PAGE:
Date Approved

5-11-2020

Embargo Period

5-12-2020

Document Type

Thesis

Degree Name

M.A. Higher Education

Department

Educational Services and Leadership

College

College of Education

First Advisor

Tinnin, Andrew

Second Advisor

Walpole, MaryBeth

Third Advisor

McCombs, Tyrone

Subject(s)

Student housing

Disciplines

Higher Education

Abstract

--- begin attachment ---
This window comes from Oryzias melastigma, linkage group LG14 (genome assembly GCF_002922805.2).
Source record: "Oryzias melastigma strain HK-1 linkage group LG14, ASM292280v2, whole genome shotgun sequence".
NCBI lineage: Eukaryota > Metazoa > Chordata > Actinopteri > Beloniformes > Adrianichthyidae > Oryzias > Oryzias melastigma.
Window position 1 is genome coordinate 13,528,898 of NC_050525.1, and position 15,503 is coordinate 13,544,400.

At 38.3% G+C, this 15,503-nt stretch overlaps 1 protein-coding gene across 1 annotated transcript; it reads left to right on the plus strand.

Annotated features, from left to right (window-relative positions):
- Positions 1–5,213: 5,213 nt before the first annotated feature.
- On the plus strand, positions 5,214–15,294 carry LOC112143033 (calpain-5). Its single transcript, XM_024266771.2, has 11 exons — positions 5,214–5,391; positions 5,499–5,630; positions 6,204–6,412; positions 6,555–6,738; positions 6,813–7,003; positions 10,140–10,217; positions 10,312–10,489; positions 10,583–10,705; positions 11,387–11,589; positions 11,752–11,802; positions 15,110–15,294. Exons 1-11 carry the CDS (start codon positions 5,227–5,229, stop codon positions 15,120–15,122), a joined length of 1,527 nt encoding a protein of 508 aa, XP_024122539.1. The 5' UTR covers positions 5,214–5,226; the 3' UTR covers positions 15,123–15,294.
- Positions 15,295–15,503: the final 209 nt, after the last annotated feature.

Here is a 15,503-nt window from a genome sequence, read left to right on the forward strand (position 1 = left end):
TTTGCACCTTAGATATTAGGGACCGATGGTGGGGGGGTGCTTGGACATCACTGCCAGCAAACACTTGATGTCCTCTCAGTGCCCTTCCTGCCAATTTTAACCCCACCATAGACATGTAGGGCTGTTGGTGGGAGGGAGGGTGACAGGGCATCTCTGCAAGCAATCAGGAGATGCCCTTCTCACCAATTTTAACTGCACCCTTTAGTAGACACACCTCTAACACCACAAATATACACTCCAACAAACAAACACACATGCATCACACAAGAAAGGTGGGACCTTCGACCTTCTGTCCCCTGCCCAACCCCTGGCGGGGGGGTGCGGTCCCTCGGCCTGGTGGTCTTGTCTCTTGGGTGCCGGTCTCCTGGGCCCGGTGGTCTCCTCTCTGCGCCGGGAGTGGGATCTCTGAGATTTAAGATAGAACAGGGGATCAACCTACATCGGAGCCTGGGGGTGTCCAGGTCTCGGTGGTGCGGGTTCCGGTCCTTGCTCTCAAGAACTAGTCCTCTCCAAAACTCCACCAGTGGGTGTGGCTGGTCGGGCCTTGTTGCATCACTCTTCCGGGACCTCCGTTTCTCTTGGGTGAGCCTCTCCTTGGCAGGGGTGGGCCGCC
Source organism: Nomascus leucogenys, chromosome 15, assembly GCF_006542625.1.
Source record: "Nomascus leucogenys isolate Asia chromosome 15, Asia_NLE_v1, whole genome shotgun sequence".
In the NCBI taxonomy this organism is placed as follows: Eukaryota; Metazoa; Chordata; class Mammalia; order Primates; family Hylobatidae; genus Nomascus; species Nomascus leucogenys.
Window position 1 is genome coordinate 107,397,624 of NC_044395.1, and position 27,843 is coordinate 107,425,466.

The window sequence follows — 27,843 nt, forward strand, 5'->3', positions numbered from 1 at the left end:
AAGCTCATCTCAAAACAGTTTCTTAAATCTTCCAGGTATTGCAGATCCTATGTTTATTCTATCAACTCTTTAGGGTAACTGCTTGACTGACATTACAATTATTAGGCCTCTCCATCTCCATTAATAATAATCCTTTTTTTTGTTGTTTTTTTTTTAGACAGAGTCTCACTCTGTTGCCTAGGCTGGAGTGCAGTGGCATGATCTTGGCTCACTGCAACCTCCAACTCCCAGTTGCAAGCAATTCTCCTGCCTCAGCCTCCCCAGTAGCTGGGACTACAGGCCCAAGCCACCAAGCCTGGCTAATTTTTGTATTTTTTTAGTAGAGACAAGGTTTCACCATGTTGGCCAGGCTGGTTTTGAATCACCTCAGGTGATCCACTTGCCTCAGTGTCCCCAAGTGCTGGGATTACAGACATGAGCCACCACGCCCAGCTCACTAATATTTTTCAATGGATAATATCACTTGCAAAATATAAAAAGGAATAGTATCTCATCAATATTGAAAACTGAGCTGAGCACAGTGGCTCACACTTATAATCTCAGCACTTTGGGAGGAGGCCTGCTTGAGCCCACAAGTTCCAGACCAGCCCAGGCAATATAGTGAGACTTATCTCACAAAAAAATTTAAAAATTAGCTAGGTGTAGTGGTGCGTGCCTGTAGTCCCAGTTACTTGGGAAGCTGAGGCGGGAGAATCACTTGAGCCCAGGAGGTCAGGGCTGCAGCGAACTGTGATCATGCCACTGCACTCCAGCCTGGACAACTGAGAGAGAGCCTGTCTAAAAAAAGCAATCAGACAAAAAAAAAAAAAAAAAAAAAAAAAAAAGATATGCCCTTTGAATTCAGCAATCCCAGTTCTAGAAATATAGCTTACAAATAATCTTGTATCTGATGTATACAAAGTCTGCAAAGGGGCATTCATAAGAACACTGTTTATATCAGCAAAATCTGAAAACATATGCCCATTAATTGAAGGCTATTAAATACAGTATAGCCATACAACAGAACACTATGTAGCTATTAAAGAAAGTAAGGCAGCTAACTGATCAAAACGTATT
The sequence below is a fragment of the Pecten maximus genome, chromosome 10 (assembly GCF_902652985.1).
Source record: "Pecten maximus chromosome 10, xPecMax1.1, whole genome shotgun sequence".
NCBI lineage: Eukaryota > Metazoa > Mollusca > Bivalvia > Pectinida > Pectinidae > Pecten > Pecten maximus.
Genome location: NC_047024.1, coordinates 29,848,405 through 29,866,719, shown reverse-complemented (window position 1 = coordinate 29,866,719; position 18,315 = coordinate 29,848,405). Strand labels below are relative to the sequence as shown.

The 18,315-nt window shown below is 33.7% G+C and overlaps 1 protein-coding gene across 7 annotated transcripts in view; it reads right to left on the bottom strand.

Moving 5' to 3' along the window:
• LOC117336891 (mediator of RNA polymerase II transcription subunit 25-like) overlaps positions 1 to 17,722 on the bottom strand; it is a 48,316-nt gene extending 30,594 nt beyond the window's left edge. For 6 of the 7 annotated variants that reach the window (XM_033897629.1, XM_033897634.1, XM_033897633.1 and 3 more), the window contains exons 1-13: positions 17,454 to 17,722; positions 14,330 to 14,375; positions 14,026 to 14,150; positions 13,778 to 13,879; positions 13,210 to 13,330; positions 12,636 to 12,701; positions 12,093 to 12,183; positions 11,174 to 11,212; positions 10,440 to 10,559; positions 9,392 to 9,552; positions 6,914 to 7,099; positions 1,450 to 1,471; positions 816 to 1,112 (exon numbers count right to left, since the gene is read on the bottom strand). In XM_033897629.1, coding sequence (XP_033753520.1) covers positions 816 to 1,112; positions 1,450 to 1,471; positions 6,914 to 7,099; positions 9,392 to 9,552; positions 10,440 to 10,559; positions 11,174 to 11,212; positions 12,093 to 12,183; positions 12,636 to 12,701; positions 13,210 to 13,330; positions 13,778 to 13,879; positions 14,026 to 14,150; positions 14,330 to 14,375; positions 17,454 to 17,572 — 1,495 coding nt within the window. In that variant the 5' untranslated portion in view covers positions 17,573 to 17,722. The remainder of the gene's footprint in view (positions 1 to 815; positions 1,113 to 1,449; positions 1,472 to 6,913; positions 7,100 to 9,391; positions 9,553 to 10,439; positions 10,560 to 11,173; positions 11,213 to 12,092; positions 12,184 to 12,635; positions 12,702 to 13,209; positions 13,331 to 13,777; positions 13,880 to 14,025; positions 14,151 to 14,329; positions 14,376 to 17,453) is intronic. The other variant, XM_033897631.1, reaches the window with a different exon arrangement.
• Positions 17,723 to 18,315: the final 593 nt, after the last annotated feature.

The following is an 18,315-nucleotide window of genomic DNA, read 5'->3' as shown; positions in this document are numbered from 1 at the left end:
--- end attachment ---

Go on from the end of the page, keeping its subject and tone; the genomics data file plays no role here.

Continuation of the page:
College and university student housing has changed dramatically since the opening of Harvard College in 1636. Despite these changes, student housing professionals are still tasked with engaging their students. This can sometimes be difficult depending on outside forces such as the physical structure of a building. The purpose of this study was to determine what physical aspects of a residence hall do students and undergraduate live-in student staff value in terms of engaging their students and building a community. For this study focus groups were conducted for student and staff of traditional residence halls and public-private partnership residence halls. Common themes were that ample community space, such as larger lounges, a community kitchen, and amenities in study rooms were valued by staff and students in order to feel engaged in the community. This study will be beneficial for departments who are looking to develop new residence halls on their college campuses, while still engaging their students.

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